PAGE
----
Remember: Your children are not helpless. If you’re like most parents, you likely walk a tight rope every day. Is it okay to straighten your kids’ rooms every so often before company comes? Or walk your tenth grader through her economics assignment? When is it helpful to help, and when do you cross the line and become an enabler? The next time your child forget’s their lunch at home, before you rush to drop it off at school, stop and think: If you stop and deliver lunch, how will that help them to remember it and be responsible in the future? Your child is not helpless, and when you let them figure it out on their own, they will gain confidence and a sense of independence.
The word, “dharma,” comes from the Sansrkit verb dhri, which means to “uphold” or “support,” and according to Dr. Robert Keith Wallace and neuroscientist Dr. Frederick Travis, these principles can be even more important than tools and exercises when it comes to parenting.
As they write in their book Dharma Parenting, the most important aspects of parenting are often attention and appreciation. Reinforce your children’s positive emotions and behavior, especially when you’re doing things with them, because attention without appreciation is negative attention. Negative attention is critical and constraining: “Stop doing that! You’re just making a mess.” “Why are you trying that? Can’t you see it won’t work?” “Why can’t you get better grades? You’re just being lazy.” Comments like these hurt. They undercut self-esteem and inhibit creativity and curiosity. Instead, appreciate your child’s efforts by letting them know that you understand how hard school is for them. Give them attention by helping them figure out their homework and encouraging them.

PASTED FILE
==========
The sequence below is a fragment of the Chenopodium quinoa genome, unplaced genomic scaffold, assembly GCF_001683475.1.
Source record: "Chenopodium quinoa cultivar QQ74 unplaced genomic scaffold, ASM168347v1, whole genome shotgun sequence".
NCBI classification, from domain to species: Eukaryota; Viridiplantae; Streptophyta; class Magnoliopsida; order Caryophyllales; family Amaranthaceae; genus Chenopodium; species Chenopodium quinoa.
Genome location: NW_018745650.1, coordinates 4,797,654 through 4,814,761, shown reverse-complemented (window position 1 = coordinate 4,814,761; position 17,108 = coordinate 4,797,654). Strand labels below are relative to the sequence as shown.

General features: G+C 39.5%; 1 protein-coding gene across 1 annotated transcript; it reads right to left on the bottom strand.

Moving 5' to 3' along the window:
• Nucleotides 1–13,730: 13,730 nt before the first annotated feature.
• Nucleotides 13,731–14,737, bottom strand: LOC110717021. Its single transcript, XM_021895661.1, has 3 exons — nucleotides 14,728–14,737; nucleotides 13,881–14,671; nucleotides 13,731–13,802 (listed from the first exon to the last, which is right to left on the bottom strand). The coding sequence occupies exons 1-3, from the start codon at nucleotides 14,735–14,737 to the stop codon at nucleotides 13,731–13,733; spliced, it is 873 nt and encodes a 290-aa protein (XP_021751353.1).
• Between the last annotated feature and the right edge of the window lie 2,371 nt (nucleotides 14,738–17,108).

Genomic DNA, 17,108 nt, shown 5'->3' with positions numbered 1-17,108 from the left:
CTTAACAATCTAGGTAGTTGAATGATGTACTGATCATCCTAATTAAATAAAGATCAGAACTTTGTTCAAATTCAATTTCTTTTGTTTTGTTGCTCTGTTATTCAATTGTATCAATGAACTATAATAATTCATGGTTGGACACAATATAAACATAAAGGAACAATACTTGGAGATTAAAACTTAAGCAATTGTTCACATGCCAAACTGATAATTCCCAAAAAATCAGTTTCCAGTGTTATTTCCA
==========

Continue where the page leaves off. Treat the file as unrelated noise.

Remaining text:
FINDING CALM FOR THE EXPECTANT MOM
Some of the best parenting advice isn’t guidance for parents on how they can discipline or direct their children. Rather, it’s advice for mom on how she can manage her own stress and emotional journey. It’s natural for moms-to-be and new mothers to feel overwhelmed rather than magical, anxious rather than blessed by the new addition to their lives. In Finding Calm for the Expectant Mom, Dr. Alice Domar reminds women that their emotional health is just as important as their physical health and can also impact their baby. Therefore, moms need to remember: It’s okay to rely on others.
Many women receive an outpouring of offers to help when they have a baby. And a partner is your closest confidant–don’t forget that he/she wants to help! They may do everything differently from you, and that’s OK. Don’t be the know-it-all and correct their every effort. It’s natural to feel overly protective and spend all your energy on your new baby, but it’s important to share the responsibility. It can feel as if the whole world revolves around your baby (and for a time it does), but you need to be back in the world yourself and see friends and engage in the activities you enjoyed before baby. It’s important for your mental and emotional health as a mother – and will help you be even more present for your baby.